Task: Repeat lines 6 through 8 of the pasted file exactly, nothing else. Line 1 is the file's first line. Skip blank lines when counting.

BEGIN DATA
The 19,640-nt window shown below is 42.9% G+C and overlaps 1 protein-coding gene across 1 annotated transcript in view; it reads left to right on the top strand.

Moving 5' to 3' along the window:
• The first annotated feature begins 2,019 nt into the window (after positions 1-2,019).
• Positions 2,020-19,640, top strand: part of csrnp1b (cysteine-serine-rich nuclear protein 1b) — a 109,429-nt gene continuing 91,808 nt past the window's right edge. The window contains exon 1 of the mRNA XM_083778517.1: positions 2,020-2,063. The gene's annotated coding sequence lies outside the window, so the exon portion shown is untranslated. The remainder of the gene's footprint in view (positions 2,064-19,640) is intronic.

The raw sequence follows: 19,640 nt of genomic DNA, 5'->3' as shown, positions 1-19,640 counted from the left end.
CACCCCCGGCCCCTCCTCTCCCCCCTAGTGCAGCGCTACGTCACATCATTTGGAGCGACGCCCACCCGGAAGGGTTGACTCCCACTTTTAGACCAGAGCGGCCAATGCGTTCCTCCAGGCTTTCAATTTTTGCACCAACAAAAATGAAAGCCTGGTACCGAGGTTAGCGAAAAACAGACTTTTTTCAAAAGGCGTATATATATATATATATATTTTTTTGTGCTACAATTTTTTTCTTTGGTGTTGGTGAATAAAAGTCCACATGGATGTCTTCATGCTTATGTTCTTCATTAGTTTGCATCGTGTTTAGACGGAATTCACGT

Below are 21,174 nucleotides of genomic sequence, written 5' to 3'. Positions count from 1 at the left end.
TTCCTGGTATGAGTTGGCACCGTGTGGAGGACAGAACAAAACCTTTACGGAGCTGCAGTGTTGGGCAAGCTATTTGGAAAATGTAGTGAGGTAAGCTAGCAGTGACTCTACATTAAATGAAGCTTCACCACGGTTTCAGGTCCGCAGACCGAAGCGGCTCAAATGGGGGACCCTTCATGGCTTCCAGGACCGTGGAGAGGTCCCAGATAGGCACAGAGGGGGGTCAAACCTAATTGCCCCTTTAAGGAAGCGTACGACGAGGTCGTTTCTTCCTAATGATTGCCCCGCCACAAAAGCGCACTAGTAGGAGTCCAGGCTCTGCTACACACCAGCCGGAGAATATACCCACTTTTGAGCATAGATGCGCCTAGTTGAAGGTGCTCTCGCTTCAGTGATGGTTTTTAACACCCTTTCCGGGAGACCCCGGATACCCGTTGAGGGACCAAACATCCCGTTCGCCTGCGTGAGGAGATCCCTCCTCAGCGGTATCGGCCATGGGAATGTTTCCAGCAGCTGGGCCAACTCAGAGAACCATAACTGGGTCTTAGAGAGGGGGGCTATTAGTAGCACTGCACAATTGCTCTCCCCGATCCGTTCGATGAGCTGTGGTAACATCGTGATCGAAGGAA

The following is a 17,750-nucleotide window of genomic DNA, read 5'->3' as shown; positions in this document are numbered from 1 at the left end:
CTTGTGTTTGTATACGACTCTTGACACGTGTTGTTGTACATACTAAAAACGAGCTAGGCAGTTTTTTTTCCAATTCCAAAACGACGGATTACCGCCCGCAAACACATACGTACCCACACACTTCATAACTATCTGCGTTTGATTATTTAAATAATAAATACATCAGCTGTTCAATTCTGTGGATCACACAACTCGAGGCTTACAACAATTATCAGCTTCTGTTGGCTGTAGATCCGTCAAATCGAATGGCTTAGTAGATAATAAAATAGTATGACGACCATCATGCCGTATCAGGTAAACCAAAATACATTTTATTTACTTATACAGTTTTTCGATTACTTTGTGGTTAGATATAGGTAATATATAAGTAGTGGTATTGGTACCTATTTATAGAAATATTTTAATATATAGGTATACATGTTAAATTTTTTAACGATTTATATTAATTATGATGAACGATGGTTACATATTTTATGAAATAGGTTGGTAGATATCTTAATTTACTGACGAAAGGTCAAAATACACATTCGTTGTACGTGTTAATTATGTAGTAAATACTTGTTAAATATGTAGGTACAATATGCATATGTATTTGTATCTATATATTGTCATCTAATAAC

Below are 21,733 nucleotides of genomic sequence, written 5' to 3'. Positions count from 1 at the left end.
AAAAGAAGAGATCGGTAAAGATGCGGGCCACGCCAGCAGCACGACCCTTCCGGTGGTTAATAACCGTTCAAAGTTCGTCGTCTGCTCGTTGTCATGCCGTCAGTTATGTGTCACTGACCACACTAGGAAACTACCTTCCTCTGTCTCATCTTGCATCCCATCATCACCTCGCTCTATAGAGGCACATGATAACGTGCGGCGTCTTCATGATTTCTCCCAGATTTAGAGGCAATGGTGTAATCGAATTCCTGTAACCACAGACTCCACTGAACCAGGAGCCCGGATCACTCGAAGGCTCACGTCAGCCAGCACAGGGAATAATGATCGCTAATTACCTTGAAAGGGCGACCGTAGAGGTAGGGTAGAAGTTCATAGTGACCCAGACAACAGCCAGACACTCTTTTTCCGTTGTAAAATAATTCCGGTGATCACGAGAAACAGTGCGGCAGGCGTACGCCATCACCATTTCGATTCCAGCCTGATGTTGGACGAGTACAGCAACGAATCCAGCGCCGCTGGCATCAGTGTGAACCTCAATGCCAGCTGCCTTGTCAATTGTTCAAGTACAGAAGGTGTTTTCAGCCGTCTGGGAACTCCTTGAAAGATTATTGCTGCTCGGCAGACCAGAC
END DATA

CACCCCCGGCCCCTCCTCTCCCCCCTAGTGCAGCGCTACGTCACATCATTTGGAGCGACGCCCACCCGGAAGGGTTGACTCCCACTTTTAGACCAGAGCGGCCAATGCGTTCCTCCAGGCTTTCAATTTTTGCACCAACAAAAATGAAAGCCTGGTACCGAGGTTAGCGAAAAACAGACTTTTTTCAAAAGGCGTATATATATATATATATATTTTTTTGTGCTACAATTTTTTTCTTTGGTGTTGGTGAATAAAAGTCCACATGGATGTCTTCATGCTTATGTTCTTCATTAGTTTGCATCGTGTTTAGACGGAATTCACGT

Below are 21,174 nucleotides of genomic sequence, written 5' to 3'. Positions count from 1 at the left end.
TTCCTGGTATGAGTTGGCACCGTGTGGAGGACAGAACAAAACCTTTACGGAGCTGCAGTGTTGGGCAAGCTATTTGGAAAATGTAGTGAGGTAAGCTAGCAGTGACTCTACATTAAATGAAGCTTCACCACGGTTTCAGGTCCGCAGACCGAAGCGGCTCAAATGGGGGACCCTTCATGGCTTCCAGGACCGTGGAGAGGTCCCAGATAGGCACAGAGGGGGGTCAAACCTAATTGCCCCTTTAAGGAAGCGTACGACGAGGTCGTTTCTTCCTAATGATTGCCCCGCCACAAAAGCGCACTAGTAGGAGTCCAGGCTCTGCTACACACCAGCCGGAGAATATACCCACTTTTGAGCATAGATGCGCCTAGTTGAAGGTGCTCTCGCTTCAGTGATGGTTTTTAACACCCTTTCCGGGAGACCCCGGATACCCGTTGAGGGACCAAACATCCCGTTCGCCTGCGTGAGGAGATCCCTCCTCAGCGGTATCGGCCATGGGAATGTTTCCAGCAGCTGGGCCAACTCAGAGAACCATAACTGGGTCTTAGAGAGGGGGGCTATTAGTAGCACTGCACAATTGCTCTCCCCGATCCGTTCGATGAGCTGTGGTAACATCGTGATCGAAGGAA